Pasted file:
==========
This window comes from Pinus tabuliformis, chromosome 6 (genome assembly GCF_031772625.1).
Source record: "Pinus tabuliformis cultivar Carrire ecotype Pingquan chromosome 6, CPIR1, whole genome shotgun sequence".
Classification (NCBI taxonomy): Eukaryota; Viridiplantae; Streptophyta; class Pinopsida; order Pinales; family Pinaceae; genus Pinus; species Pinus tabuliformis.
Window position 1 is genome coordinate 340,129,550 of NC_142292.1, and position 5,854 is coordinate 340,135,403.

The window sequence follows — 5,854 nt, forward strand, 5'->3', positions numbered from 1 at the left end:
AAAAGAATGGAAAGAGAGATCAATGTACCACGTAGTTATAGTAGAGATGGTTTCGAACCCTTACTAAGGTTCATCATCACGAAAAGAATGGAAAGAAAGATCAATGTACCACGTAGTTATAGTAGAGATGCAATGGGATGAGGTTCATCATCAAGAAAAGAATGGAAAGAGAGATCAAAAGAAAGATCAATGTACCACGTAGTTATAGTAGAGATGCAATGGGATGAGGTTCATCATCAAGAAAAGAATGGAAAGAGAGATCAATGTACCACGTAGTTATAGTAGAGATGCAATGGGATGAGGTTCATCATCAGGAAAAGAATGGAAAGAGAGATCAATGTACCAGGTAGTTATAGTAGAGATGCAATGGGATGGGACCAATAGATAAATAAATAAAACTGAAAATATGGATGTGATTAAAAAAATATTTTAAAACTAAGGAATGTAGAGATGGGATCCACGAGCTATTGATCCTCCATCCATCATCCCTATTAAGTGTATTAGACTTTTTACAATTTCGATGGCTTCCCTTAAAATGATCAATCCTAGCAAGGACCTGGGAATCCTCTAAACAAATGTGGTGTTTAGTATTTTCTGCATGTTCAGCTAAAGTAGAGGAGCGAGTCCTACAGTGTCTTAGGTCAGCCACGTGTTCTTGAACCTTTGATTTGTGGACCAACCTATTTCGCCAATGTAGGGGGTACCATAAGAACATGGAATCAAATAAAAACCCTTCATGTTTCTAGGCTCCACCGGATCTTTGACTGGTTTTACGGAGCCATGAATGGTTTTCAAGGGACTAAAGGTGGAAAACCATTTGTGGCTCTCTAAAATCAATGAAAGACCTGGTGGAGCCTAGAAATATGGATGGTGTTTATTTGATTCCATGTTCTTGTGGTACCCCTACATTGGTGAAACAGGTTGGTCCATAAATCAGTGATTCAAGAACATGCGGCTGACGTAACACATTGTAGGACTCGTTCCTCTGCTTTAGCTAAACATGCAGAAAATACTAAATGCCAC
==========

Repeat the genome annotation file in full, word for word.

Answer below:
This window comes from Pinus tabuliformis, chromosome 6 (genome assembly GCF_031772625.1).
Source record: "Pinus tabuliformis cultivar Carrire ecotype Pingquan chromosome 6, CPIR1, whole genome shotgun sequence".
Classification (NCBI taxonomy): Eukaryota; Viridiplantae; Streptophyta; class Pinopsida; order Pinales; family Pinaceae; genus Pinus; species Pinus tabuliformis.
Window position 1 is genome coordinate 340,129,550 of NC_142292.1, and position 5,854 is coordinate 340,135,403.

The window sequence follows — 5,854 nt, forward strand, 5'->3', positions numbered from 1 at the left end:
AAAAGAATGGAAAGAGAGATCAATGTACCACGTAGTTATAGTAGAGATGGTTTCGAACCCTTACTAAGGTTCATCATCACGAAAAGAATGGAAAGAAAGATCAATGTACCACGTAGTTATAGTAGAGATGCAATGGGATGAGGTTCATCATCAAGAAAAGAATGGAAAGAGAGATCAAAAGAAAGATCAATGTACCACGTAGTTATAGTAGAGATGCAATGGGATGAGGTTCATCATCAAGAAAAGAATGGAAAGAGAGATCAATGTACCACGTAGTTATAGTAGAGATGCAATGGGATGAGGTTCATCATCAGGAAAAGAATGGAAAGAGAGATCAATGTACCAGGTAGTTATAGTAGAGATGCAATGGGATGGGACCAATAGATAAATAAATAAAACTGAAAATATGGATGTGATTAAAAAAATATTTTAAAACTAAGGAATGTAGAGATGGGATCCACGAGCTATTGATCCTCCATCCATCATCCCTATTAAGTGTATTAGACTTTTTACAATTTCGATGGCTTCCCTTAAAATGATCAATCCTAGCAAGGACCTGGGAATCCTCTAAACAAATGTGGTGTTTAGTATTTTCTGCATGTTCAGCTAAAGTAGAGGAGCGAGTCCTACAGTGTCTTAGGTCAGCCACGTGTTCTTGAACCTTTGATTTGTGGACCAACCTATTTCGCCAATGTAGGGGGTACCATAAGAACATGGAATCAAATAAAAACCCTTCATGTTTCTAGGCTCCACCGGATCTTTGACTGGTTTTACGGAGCCATGAATGGTTTTCAAGGGACTAAAGGTGGAAAACCATTTGTGGCTCTCTAAAATCAATGAAAGACCTGGTGGAGCCTAGAAATATGGATGGTGTTTATTTGATTCCATGTTCTTGTGGTACCCCTACATTGGTGAAACAGGTTGGTCCATAAATCAGTGATTCAAGAACATGCGGCTGACGTAACACATTGTAGGACTCGTTCCTCTGCTTTAGCTAAACATGCAGAAAATACTAAATGCCAC